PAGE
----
If You Don’t Mind Delays, Amtrak Offers a Great Way To Get Rail

Just the ticket for visiting long-lost friends and seeing bits of the country, I thought upon learning I could get 10 rides in 30 days for $299.

AP/Robert F. Bukaty, file
A conductor makes sure all is clear as an Amtrak passenger train pulls out of the station at Freeport, Maine, December 14, 2021. AP/Robert F. Bukaty, file

Call it my “Friendship Tour.” When I saw Amtrak was offering 10 rides for $299 in a 30-day period on its USA Rail Pass, I thought: “What a great way to visit long-lost friends and see the country.”

The first two sectors, to New York from Washington, D.C., and back, were easy. More than 20 trains a day run between Washington and Baltimore, Philadelphia, and New York, and some all the way to Providence and Boston.  Called the Northeast Regionals, they strive to run more or less on time. 

Arriving at New York, I felt a longing for the grand old Penn Station, many years ago displaced by the ugly Madison Square Garden monolith. The trains, as always, come and go deep underground. You work your way through subterranean corridors to the subway or up to the street. In New York for two nights, there was time for a couple of shows, lunch with a Korean journalist, and dinner with a long-time Chicago reporter.  

For the return to D.C., I got my first glimpse of Moynihan Hall, opened in early 2021 in the historic James Farley post office building on Eighth Avenue across from the main station.  The hall looks modern and spacious before the descent into a labyrinth that hasn’t changed much in decades. 

Back and forth between Washington and New York was the easy part. Next stop: Chicago.

Two trains run between D.C. and Chicago. The Cardinal, if it hews to schedule, takes you on a 27-hour journey, with stops in Virginia, West Virginia, and Cincinnati before veering northwest to Indianapolis and the windy city. The other train, the Capitol Limited, via Pittsburgh and Cleveland, takes 17 hours, but forget it: That one had no seats, any day of the week, for those on USA Rail Pass.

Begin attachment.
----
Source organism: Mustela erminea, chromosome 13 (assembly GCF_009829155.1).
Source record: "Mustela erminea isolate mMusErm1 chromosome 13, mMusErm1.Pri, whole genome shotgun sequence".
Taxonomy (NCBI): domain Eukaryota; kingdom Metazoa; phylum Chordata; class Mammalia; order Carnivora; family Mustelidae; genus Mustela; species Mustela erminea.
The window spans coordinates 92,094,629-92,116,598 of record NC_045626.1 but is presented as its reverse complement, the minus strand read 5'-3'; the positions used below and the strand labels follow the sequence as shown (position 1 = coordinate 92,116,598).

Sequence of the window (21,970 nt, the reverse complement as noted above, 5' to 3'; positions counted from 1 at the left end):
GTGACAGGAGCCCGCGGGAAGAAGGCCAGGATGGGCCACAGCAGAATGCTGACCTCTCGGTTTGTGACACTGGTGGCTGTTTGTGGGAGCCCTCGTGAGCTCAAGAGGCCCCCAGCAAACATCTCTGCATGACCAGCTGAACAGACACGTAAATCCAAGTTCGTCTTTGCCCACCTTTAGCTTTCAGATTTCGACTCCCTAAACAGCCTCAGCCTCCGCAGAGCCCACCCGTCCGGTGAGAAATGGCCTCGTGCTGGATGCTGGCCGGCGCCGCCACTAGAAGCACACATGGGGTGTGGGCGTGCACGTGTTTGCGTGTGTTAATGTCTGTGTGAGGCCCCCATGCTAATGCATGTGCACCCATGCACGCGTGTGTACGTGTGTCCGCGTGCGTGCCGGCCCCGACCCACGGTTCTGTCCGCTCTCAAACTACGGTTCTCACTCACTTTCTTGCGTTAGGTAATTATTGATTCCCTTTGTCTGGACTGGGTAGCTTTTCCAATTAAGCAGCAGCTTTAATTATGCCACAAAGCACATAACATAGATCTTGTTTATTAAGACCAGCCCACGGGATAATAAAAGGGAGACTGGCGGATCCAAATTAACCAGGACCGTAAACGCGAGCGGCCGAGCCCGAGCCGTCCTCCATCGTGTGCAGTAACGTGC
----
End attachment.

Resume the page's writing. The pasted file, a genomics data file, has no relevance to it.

It was the Cardinal or nothing. As we lurched over the Alleghenies, the conductor warned us the railroad was quite old and we’d be swaying back and forth. The Virginia legislature has authorized funds for improving the mountainous portion, he said, and then warned of the danger of losing your balance if you stood up as the train rounded a series of curves. 

Heavy rain and 60-mile-an-hour gusts forced us to inch along at 20 mph. Then, as the weather cleared, we waited as freight trains rumbled by, setting us still more hours behind schedule.

Two days later, after seeing old journalist colleagues from the Chicago Tribune, I was on the City of New Orleans, bound to Jackson, Mississippi. This train was a double-decker with an observation car on the top tier from which you could gaze out the window from a lounge chair.  One car away was the cafe car — the same on all the trains, serving coffee, drinks  and snack food. Again, you could count on freight trains taking priority, delaying us for an hour or two into Jackson.

Getting out of Jackson was the hardest part. The plan was to avoid Chicago and board the next leg at Meridian, 92 miles east, for an overnight 23-hour trip to D.C. on the Crescent, up from New Orleans. There was no public transport between Jackson and Meridian; my host, a retired book editor, sped me over via the interstate in 90 minutes.